Question 4: Why did you choose a research path?
Ewelina: I think it’s something I found interesting from the beginning. In high school I attended a class in the biology/chemistry profile so I was already interested in science. Also, being a scientist is not like many other types of jobs: you don’t do the same things every day. One day you do experiments, another day you read papers and what you’ll do next depends on the results. So you never know what you will be doing in the next year and where your research will lead you.
Question 5: What 3 traits do you believe are most useful to succeed in this occupation?
Ewelina: I think it’s important to be open-minded, ready for the unexpected, to not assume what will be the results because they can be something completely different than what you originally expected. By saying this, I also mean that you shouldn’t be focused solely on, for example, the chemical aspects of your project, you need to keep in mind that everything is connected: there is also biology, physics, etc. You have to be ready to collaborate and learn new things, so the second trait would be collaborative. Finally, the last trait would be to be patient: research takes a lot of time and you will probably have to repeat experiments.
Question 6: What’s the best and worst part about academia?
Ewelina: The best part of academia is that I can do what I really like, which is scientific research. I also get to do the job I’ve been preparing for in the last years. Another positive aspect would be our flexible work schedule, where you work when you have to and not just be in the office for a mandatory 8 hours a day. You have control over your work and what you do. The fact that you can be creative in your research. The worst part about academia is that I have to do a lot of presentations, something that I really don’t enjoy… But in general, I like working in academia! That’s why I’m here.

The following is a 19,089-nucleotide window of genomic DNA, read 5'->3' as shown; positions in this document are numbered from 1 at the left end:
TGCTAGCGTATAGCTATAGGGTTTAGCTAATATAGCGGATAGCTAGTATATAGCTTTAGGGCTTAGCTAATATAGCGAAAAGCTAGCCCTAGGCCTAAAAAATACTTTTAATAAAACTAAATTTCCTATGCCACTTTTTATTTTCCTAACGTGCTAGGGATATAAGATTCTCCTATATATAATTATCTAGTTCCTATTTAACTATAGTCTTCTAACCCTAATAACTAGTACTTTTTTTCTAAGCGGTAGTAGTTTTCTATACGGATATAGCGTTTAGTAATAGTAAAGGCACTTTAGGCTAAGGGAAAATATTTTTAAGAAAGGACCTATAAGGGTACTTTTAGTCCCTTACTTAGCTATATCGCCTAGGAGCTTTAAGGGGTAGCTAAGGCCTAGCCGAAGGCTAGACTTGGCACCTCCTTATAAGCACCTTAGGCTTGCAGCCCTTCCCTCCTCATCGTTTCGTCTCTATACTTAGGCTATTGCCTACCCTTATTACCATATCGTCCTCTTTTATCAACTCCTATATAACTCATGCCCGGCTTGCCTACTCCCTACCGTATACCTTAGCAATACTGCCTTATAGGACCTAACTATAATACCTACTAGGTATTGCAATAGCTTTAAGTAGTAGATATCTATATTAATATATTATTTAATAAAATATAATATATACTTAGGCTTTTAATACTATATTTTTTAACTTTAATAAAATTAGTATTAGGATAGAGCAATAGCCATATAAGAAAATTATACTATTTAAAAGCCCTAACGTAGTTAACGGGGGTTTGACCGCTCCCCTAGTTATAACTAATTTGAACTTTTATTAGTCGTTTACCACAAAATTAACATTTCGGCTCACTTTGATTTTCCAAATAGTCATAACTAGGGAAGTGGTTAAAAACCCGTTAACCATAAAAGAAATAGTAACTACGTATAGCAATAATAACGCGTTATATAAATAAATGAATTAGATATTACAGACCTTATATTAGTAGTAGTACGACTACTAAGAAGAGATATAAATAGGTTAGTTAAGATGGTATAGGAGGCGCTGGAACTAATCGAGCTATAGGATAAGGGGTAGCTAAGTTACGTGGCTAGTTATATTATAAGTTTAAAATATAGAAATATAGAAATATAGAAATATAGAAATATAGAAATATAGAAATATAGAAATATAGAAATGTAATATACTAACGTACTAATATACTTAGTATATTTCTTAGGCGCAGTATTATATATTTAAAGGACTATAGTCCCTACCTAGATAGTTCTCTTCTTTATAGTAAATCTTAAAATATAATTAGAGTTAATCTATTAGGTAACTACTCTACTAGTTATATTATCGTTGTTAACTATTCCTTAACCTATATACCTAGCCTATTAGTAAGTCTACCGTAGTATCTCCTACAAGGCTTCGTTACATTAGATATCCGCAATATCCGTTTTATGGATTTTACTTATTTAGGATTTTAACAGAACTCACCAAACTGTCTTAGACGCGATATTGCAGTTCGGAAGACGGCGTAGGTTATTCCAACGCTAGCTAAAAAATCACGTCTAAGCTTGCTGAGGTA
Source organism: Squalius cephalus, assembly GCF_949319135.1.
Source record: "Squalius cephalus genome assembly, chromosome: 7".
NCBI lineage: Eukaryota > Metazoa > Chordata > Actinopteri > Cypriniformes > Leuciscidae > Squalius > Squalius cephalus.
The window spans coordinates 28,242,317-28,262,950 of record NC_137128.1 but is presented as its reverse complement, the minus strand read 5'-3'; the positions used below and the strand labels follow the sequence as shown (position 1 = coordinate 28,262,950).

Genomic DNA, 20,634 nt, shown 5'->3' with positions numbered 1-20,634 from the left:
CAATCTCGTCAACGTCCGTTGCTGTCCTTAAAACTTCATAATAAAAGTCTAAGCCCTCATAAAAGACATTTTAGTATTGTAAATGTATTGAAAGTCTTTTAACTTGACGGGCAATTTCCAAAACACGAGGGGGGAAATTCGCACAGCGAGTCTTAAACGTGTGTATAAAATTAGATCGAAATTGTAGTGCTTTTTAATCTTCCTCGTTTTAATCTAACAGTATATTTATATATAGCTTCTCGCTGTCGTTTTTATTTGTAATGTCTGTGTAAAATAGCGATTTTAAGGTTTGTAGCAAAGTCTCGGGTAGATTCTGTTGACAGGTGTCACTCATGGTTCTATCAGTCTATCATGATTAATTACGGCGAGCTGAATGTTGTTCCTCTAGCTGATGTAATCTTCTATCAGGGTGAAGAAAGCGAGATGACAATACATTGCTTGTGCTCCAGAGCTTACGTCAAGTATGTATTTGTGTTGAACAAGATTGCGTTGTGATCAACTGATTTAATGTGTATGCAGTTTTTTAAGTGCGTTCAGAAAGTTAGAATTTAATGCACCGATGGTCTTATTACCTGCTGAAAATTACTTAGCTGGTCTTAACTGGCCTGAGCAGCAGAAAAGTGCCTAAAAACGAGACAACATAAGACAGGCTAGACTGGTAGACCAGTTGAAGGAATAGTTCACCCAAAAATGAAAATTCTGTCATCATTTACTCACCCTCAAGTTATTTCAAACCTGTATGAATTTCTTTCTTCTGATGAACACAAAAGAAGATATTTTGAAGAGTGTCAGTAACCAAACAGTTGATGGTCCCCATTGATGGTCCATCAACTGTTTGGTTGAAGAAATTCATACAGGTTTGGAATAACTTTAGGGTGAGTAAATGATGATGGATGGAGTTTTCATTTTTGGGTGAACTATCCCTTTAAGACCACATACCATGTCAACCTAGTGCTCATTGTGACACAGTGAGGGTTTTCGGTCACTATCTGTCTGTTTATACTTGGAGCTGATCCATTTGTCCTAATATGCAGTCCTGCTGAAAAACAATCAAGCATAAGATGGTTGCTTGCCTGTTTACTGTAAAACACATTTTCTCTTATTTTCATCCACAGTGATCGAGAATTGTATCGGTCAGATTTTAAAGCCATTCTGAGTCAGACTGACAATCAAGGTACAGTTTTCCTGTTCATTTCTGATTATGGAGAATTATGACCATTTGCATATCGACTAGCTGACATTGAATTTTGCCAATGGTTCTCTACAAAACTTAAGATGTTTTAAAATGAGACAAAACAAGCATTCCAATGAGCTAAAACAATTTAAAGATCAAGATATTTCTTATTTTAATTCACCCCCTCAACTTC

Question 7: What are your goals for your free time?
Ewelina: In general, I don’t set goals for my free time, I just like to enjoy it. Maybe I do have very general and long-term goals, like hiking as much as possible and maybe one day I would like to be on top of Mont Blanc. Maybe also to get better at ice-skating and read as much as possible. But no deadlines for me!
Question 8: What’s the most interesting thing about you that we wouldn’t learn from your CV alone?
Ewelina: I am a music lover: at the current moment I have three guitars, a lot of vinyls and CD’s in my collection. Also, I did a horse riding course as a kid! I haven’t done it in maybe 15 years, but I think it’s like riding a bike, you just don’t forget it.
Question 9: If you were stranded on a deserted island what 3 things will you take with you and why?
Ewelina: I would take my books, probably my music stuff and if this island has mountains, then I would take my hiking equipment!
Question 10: What’s one thing you love about Milan and one thing you don’t like?
Ewelina: What I like about Milan and, in general, about Italy is the food and the culture. For me, this city is really nice, even if it’s very big and full of skyscrapers. Milan is close to Alps, what is also very important for me. What I don’t like… that there is no winter! Winter here is like autumn in Poland, you don’t have snow. For me, winter without snow is not a winter!